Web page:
The company takes its environmental responsibility seriously, with an in-house engineer dedicated to evaluating vendors on their environmental practices. “Axis is a green company; we do not do business with companies that aren't environmentally friendly,” Lee said.
A security provider must determine what products are in demand, long before it looks for OEM vendors. Last quarter's product may require some fine-tuning, but cannot be so advanced that users cannot use it. “Experience lets us know what is needed in the market — we know a lot of interior design companies, construction companies and so on,” said Steve Harle, Deputy MD of ISS Security Services.
As a distributor, ISS interacts with installers and integrators. Their opinions influence which products it chooses to stock, usually directly from specific manufacturers. “Ultimately, our customers are the ones that will be using and operating the systems,” Harle said. “So at the start, we need to find out what they want and what they need.”
Ademco conducts quarterly surveys through internal and external channels to stay ahead of the market, Lim said. Aditya Infotech is one of India's largest video distributors, with 30 branches in India. It maintains close links to Asian manufacturers with offices in China and Taiwan. “We keep a direct check on the market demand trend via our enormous dealer segment interaction, servicing the end users of surveillance products on a day-to-day basis,” said Aditya Khemka, CEO and Director for Aditya Infotech.
The company' s branded products are distributed as CP Plus. “The introduction of CP Plus is to give customers an added advantage in terms of options, while selecting quality solutions having the best performance and cost combination,” Khemka said.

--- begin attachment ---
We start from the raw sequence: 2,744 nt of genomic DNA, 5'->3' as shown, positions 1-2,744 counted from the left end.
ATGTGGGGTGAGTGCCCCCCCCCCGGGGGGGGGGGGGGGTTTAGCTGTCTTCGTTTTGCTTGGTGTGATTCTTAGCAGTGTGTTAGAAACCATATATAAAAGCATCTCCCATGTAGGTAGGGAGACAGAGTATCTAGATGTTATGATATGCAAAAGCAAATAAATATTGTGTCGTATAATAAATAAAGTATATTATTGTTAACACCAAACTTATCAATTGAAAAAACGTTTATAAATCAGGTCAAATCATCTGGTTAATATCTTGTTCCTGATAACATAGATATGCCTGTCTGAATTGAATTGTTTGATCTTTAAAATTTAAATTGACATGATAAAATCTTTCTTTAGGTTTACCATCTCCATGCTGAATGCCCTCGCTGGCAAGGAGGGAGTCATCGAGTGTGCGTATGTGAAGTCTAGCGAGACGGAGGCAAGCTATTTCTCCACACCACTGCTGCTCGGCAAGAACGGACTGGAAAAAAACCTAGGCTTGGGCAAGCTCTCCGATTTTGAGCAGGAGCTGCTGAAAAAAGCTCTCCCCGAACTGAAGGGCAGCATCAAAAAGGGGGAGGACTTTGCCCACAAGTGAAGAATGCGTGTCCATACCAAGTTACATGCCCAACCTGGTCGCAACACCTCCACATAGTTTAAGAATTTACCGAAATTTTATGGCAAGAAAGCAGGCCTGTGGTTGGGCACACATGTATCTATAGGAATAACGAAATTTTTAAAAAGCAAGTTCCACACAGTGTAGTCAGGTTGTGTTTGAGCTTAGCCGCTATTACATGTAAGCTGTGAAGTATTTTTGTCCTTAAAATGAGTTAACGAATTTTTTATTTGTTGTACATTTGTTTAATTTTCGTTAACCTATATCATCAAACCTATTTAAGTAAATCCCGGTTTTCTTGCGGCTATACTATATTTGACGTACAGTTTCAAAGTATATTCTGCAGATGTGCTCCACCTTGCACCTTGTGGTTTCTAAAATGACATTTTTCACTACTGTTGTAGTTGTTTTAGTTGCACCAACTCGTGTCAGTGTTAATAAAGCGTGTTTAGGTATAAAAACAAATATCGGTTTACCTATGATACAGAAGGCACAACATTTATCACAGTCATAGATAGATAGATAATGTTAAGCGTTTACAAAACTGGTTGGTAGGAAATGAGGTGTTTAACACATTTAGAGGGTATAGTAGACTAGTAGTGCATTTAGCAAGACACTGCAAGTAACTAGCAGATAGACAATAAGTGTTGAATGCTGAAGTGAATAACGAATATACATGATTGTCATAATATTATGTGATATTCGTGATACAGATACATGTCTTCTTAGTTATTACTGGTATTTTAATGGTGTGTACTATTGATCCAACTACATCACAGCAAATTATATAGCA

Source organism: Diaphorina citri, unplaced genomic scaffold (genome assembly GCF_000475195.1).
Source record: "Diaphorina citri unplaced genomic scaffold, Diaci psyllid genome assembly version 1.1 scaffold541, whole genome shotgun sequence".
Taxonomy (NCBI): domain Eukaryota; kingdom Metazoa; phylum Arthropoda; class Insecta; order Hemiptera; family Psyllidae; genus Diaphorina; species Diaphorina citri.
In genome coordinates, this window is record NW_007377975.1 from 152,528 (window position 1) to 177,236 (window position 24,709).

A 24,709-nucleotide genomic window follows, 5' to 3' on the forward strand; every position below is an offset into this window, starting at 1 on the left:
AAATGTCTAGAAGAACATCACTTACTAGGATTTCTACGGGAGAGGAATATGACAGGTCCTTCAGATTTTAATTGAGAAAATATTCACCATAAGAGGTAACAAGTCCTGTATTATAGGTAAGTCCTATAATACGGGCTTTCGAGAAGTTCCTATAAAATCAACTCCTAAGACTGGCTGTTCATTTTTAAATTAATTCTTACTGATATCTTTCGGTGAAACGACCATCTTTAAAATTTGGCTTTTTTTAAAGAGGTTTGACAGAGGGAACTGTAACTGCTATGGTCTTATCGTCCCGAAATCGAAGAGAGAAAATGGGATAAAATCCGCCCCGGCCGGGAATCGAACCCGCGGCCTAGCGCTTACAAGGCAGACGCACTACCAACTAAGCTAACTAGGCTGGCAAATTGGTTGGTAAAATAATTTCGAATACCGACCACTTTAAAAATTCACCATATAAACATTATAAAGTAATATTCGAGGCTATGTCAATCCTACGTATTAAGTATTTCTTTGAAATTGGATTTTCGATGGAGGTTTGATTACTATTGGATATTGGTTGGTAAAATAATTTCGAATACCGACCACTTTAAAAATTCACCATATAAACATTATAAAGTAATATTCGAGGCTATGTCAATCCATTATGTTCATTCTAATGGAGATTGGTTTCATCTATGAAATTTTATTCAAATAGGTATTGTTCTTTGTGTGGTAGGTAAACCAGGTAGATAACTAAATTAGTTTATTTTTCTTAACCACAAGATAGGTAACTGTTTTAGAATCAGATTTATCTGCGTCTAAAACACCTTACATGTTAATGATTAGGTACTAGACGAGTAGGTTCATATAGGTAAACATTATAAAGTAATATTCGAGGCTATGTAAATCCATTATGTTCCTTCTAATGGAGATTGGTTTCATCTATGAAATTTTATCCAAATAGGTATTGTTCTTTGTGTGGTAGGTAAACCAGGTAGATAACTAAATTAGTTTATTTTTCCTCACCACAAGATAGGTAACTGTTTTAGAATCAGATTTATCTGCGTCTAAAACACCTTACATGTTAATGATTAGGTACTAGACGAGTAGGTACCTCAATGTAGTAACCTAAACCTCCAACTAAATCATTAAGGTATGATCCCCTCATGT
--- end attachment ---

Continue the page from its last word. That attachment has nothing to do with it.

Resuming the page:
Ensuring product scan match up to expectations is the gold standard for OEM. The manufacture may not take place in-house, but the final product has to perform as if it rolled off the original product line.
This straightforward concept is notoriously tricky to replicate in real life. Quality control becomes a deciding factor in selecting vendors. “We have a technology center that we test the products extensively, sometimes for many months,” Lim said.
International certifications are reviewed, to see if suppliers conform to relevant standards. “We visit our partners' other installation sites and production facilities too,” Lim said.
Finding good suppliers was a boon for Axis, which deployed a P-Iris technology from Japan for a 3-megapixel camera. The precise iris control effectively improved image clarity even in challenging lighting conditions, Lee said. It provides images with better contrast, clarity, resolution and depth of field.
A product must perform reliably after initial tests. In Harle's experience, tested equipment may get the job done, but fail after a period of time or fall short of vendor hype. “We sold an access control system on the basis that it could do XX,” he said. “When we came to install it, the supplier asked us to change the controllers. We change the controllers, but it still didn't come up to expectations. We were then told to do A and B with the software, which we did. After maybe one month, we were told the system couldn't do what the supplier promised it could do.”
Performance outweighs upfront product costs. “The customer on a multimillion-dollar project isn't worried about an extra US$5 or $10 per camera,” Harle said. “He's worried about the initial system he's receiving, then the backup services and maintenance from company he's dealing with. You wouldn't get either of that if you went and bought a cheap camera from the local market.”
In short, an OEM supplier has to deliver results consistently. Overpromising or rigged product demonstrations will only result in disappointment and less business. While the label on the box may not be the supplier's name, it reflects poor judgment to cut corners for an extra buck. Landing big OEM contracts requires exacting quality control, open communication and ethical conduct.